Can Ayushman Bharat reduce out-of-pocket expenditure?

In poor health part 3: Data shows that most health insurance schemes in India have not provided significant relief to beneficiaries

By Kundan Pandey
Published: Wednesday 19 September 2018
Ayushman Bharat
In 2004, the total OOP expenses per household were Rs 3,855 while it increased to Rs 4,955 in 2014. Credit:M eetaAhlawat /CSE In 2004, the total OOP expenses per household were Rs 3,855 while it increased to Rs 4,955 in 2014. Credit:M eetaAhlawat /CSE

Five days from today, Prime Minister Narendra Modi will launch Ayushman Bharat, a Central government scheme that offers Rs 5 lakh per family per year as financial protection for secondary and tertiary treatment.

Rs 5 lakh is also the sum Lakshmi, a domestic help from Ganganagar, a sub-urban area in Chennai, Tamil Nadu paid herself to seek treatment for tuberculosis (TB). This is, in spite, of the fact that she is a beneficiary of the Chief Minister Kalaignar Insurance Scheme.

Launched on July 23, 2009 and later revamped as Chief Minister’s Comprehensive Health Insurance Scheme on January 11, 2012, the Kalaignar Insurance Scheme is available to 1.34 crore families who have an annual income of Rs 72,000 or less and provides as security of Rs 4 lakh for four years (Rs 1 lakh every year).

But did the health insurance scheme help Lakshmi when she needed it the most?

Lakshmi. Credit: Adithyan P C/CSE

The 42-year-old was diagnosed with TB in 2014 but by the time she was diagnosed, her spinal cord was damaged and she was paralysed from the hip down. When she collapsed in January 2016, her family rushed her to a hospital. Several formalities later, they submitted the insurance card and yet she paid around Rs 5 lakh from her own pocket for pre and post-hospitalisation treatment. She sold all her belongings and is today under a debt of Rs 1 lakh. Her daughter, who was at that time in IXth standard, had to quit school.

Many beneficiaries like Lakshmi are forced to spend out of their pocket despite being insured under health insurance schemes.

An independent study of 1,176 households - 640 in urban slums in North Chennai and 536 in remote villages in Salem district show that those using insurance schemes are spending more money than those who are not.

Rajalakshmi Ram Prakash, a Chennai-based researcher on gender and health, who is pursuing her PhD from the Tata Institute of Social Science, Mumbai says that her study showed that on an average, the out-of-pocket expenditure (OOP) among those who utilised the state’s health insurance scheme was Rs 40,000. On the other hand, the same was Rs 30,000 for those who did not use the health insurance schemes.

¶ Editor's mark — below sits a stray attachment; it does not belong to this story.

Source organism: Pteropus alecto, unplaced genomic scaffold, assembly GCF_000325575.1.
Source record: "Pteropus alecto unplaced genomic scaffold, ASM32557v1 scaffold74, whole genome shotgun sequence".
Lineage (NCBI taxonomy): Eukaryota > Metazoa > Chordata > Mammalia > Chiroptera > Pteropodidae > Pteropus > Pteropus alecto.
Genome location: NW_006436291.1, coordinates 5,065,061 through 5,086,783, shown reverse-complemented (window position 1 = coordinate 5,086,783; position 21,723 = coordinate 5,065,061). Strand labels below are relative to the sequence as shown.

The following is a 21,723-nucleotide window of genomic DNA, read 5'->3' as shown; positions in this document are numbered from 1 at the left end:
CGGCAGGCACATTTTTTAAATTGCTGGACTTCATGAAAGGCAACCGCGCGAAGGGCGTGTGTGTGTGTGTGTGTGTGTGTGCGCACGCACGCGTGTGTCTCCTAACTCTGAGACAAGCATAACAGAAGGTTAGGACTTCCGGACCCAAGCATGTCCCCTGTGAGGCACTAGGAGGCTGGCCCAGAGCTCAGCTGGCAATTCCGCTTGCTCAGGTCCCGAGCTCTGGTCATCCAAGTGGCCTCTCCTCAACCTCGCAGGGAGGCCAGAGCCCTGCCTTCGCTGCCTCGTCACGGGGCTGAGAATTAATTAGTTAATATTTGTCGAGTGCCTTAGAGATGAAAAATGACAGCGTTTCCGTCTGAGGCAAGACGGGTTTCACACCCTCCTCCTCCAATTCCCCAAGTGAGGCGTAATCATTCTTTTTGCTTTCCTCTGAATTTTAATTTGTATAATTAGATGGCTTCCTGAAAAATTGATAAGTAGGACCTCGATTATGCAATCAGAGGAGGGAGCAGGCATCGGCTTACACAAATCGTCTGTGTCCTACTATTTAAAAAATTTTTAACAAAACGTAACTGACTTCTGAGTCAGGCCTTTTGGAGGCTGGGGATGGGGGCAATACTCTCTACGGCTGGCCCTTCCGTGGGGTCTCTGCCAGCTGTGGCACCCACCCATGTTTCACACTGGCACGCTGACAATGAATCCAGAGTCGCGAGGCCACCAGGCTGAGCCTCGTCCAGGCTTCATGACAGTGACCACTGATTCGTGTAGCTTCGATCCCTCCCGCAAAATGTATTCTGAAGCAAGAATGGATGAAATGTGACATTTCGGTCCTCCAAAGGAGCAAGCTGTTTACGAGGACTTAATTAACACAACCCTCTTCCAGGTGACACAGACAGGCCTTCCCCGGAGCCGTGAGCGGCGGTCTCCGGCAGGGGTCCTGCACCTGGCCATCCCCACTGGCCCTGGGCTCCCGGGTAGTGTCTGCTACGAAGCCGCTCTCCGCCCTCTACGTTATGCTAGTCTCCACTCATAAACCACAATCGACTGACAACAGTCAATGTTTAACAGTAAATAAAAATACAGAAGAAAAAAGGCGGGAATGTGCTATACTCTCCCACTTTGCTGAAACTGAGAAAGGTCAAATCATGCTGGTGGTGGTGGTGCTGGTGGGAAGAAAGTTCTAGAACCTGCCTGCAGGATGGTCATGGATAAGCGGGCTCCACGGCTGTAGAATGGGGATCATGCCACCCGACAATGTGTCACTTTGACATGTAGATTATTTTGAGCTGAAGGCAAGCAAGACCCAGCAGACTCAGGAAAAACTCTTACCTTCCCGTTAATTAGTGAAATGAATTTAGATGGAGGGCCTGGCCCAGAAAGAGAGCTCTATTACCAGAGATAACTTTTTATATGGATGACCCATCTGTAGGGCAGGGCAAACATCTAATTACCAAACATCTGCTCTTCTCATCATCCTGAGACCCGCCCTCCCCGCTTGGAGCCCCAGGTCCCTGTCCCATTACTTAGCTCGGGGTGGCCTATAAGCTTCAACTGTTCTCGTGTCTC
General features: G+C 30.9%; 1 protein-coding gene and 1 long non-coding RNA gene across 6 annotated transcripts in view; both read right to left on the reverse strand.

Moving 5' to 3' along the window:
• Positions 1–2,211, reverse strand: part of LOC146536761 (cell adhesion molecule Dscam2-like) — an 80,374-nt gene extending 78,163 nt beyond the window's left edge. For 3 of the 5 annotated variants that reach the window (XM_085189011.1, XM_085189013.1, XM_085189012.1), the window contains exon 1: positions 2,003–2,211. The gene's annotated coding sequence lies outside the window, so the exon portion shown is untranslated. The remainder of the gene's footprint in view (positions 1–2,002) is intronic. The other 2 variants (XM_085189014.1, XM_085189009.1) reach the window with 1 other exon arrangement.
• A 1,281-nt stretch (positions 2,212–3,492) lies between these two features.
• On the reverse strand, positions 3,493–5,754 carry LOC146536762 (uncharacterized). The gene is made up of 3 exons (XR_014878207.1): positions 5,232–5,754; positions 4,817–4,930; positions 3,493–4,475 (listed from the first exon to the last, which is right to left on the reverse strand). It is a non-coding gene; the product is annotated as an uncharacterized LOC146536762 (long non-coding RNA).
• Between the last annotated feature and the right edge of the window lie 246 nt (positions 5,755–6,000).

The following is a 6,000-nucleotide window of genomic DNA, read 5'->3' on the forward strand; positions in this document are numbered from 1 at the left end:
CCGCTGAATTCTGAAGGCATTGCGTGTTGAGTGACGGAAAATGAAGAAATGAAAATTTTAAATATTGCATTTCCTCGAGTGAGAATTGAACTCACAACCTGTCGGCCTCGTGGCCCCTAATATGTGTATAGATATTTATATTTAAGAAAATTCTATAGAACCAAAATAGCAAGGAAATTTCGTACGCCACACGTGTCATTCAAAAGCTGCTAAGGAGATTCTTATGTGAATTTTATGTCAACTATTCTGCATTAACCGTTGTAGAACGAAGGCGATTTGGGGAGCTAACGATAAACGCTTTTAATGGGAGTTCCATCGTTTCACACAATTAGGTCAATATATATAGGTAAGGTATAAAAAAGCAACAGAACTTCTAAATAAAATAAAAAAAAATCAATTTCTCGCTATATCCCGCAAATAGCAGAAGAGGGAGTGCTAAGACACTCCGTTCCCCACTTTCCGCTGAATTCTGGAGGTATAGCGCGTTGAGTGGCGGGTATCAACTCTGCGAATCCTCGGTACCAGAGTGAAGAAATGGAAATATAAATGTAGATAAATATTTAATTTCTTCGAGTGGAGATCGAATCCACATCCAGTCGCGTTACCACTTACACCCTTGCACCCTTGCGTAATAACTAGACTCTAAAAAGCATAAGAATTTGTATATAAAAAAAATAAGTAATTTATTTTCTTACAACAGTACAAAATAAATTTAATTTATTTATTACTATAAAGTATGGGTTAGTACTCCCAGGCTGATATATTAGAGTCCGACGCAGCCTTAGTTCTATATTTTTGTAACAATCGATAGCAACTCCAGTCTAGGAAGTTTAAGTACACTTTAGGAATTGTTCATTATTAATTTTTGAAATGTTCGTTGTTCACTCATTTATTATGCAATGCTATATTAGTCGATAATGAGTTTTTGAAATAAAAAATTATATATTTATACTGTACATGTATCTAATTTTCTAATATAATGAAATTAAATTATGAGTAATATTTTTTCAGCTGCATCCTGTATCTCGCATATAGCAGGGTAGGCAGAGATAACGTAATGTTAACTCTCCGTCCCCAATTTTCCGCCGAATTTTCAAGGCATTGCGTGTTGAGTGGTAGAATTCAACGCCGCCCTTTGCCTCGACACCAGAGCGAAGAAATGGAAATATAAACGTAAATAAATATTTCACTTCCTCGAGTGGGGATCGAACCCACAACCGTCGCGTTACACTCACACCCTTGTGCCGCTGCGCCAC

Similarly, in Chhattisgarh, beneficiaries of health insurance scheme were found spending money from their pocket. The state launched the Rashtriya Suraksha Bima Yojna (RSBY) in 2009 and later expanded the scheme to all families living in the state in 2012. Around 12.5 million people in the state are enrolled under RSBY/MSBY (Mukhyamantri Swasthya Bima Yojna). A research paper published in a medical journal PLOS One in November 2017 highlights that 96 per cent of insured patients visiting private sector health centres and 66 per cent insured visiting public sector health centre were still paying money from their pocket.

A comparison of two surveys from the National Sample Survey Office, 2004 and 2014, also highlight that insurance scheme provide no significant relief. A report by Brookings, a global think tank says that OOP has increased in the last 10 years. In 2004, the total OOP expenses per household were Rs 3,855 while it increased to Rs 4,955 in 2014. The major change was noticed in in-patient care where every household was spending Rs 1,104 in 2004 while in 2014, it increased to Rs 1,842. This happened despite the fact that all health insurance schemes were focused in in-patient treatment only.

When comes to out-patient expenses per household in 2004, it was Rs 2,751 which increased to Rs 3,113 in 2014.

As per the report, percentage of households falling below the poverty line due to OOP health expenditure remains the same as seven per cent if compared to 2004 when none of these initiatives were rolled out.

The rural poor experienced more financial burden in 2014 compared to 2004. While the top four rural quintile groups have not seen any statistically significant change in OOP expenditure over 10 years, the poorest rural saw an extraordinary increase of 77 per cent in OOP during this time.

It should be a concern given the fact that all the government insurance schemes in the country have been targeting this segment specifically.

(This is the third article in a series which investigates government health insurance schemes in India. Read the first and second here)

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